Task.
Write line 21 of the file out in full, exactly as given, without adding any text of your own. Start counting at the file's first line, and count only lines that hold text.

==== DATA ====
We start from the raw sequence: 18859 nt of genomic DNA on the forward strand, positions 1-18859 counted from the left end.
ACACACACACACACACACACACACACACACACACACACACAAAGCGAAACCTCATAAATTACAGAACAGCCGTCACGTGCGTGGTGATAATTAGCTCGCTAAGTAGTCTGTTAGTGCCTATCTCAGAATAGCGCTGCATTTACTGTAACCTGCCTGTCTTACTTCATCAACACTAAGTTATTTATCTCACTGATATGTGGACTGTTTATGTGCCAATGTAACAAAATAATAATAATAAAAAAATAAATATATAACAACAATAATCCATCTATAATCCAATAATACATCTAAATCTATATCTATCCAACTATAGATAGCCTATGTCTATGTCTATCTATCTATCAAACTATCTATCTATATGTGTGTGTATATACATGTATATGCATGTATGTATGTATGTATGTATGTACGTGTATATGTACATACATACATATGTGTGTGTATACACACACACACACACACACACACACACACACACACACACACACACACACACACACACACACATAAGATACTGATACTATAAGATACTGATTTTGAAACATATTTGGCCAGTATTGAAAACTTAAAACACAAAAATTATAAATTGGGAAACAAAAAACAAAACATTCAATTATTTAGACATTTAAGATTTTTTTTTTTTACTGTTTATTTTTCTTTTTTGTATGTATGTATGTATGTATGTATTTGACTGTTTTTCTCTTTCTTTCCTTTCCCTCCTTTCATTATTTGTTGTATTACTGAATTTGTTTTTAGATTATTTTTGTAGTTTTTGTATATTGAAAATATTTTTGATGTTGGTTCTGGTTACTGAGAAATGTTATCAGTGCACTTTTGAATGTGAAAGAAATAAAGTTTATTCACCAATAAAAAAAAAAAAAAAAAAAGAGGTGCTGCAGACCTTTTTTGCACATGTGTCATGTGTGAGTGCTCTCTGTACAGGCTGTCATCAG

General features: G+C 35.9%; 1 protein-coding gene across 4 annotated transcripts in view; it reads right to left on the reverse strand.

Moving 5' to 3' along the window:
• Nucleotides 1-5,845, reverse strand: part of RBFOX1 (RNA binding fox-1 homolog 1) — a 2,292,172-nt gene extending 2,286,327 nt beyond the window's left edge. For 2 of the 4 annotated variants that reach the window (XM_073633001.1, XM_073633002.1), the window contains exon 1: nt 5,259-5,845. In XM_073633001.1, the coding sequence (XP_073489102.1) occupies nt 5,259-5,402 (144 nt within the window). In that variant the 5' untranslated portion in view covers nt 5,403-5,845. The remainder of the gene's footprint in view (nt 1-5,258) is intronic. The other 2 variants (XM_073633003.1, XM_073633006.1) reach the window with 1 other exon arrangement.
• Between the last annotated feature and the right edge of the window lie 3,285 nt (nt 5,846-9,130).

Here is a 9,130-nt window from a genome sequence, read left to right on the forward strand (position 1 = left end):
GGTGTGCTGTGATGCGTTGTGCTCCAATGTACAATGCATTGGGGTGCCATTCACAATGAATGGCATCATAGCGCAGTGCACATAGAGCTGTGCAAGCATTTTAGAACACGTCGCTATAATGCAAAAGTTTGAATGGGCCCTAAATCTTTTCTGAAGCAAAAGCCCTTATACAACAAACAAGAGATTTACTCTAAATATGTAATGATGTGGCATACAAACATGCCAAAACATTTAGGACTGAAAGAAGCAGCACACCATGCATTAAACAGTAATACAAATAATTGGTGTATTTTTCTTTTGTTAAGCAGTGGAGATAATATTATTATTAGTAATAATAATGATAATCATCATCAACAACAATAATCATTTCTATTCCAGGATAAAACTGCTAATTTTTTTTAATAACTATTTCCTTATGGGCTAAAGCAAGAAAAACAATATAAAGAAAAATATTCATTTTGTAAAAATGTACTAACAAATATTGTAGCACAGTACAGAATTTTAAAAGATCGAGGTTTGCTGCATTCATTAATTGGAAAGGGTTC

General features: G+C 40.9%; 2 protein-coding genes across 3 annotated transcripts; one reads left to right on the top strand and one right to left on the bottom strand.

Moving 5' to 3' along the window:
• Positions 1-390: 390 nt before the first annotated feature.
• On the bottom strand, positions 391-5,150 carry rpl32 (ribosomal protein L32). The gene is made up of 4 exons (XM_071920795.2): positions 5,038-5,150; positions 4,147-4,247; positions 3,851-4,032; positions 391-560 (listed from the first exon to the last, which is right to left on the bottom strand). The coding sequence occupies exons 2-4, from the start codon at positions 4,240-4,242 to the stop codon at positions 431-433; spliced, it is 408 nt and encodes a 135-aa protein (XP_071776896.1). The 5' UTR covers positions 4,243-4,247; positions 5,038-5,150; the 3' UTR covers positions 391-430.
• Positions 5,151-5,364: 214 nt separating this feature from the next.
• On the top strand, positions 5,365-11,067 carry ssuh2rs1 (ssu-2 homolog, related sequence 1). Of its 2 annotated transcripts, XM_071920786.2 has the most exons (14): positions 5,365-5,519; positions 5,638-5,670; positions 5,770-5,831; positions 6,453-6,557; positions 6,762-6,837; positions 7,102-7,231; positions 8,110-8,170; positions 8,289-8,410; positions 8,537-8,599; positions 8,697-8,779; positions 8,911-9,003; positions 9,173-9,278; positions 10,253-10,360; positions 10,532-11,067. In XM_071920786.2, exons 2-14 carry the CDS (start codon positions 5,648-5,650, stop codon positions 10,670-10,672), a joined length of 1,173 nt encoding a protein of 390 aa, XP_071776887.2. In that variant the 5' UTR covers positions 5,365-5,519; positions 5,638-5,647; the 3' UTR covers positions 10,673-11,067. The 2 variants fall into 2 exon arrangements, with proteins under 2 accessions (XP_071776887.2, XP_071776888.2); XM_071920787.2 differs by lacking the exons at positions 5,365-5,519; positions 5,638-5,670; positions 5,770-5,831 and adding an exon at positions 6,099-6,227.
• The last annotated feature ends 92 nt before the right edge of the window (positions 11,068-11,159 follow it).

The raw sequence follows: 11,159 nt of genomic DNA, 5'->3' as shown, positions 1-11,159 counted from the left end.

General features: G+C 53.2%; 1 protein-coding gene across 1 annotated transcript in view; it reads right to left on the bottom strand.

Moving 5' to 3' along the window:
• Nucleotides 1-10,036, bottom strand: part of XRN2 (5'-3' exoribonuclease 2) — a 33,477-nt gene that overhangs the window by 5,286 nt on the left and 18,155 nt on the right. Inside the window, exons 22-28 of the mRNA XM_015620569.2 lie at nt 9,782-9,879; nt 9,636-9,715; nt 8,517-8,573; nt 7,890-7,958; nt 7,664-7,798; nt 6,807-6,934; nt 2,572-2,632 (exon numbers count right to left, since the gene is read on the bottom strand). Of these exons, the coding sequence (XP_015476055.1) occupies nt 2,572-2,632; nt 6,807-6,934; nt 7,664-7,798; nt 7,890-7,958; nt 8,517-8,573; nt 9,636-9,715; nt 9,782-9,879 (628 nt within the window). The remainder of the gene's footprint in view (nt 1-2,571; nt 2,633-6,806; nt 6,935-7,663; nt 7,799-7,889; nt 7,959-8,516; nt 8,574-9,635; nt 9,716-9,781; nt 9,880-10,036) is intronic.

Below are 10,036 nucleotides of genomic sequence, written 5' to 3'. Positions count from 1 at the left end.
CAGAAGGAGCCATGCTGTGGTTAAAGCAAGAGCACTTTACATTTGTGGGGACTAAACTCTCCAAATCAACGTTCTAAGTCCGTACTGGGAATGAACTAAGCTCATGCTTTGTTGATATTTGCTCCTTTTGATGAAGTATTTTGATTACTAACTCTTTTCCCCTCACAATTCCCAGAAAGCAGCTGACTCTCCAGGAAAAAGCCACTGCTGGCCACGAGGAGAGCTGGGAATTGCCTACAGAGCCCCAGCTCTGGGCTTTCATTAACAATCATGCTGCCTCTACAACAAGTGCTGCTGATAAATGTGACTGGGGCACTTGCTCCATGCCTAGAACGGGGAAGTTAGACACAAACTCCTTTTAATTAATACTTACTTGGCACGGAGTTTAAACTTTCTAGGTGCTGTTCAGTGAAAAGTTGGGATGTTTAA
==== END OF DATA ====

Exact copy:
CAGAAGGAGCCATGCTGTGGTTAAAGCAAGAGCACTTTACATTTGTGGGGACTAAACTCTCCAAATCAACGTTCTAAGTCCGTACTGGGAATGAACTAAGCTCATGCTTTGTTGATATTTGCTCCTTTTGATGAAGTATTTTGATTACTAACTCTTTTCCCCTCACAATTCCCAGAAAGCAGCTGACTCTCCAGGAAAAAGCCACTGCTGGCCACGAGGAGAGCTGGGAATTGCCTACAGAGCCCCAGCTCTGGGCTTTCATTAACAATCATGCTGCCTCTACAACAAGTGCTGCTGATAAATGTGACTGGGGCACTTGCTCCATGCCTAGAACGGGGAAGTTAGACACAAACTCCTTTTAATTAATACTTACTTGGCACGGAGTTTAAACTTTCTAGGTGCTGTTCAGTGAAAAGTTGGGATGTTTAA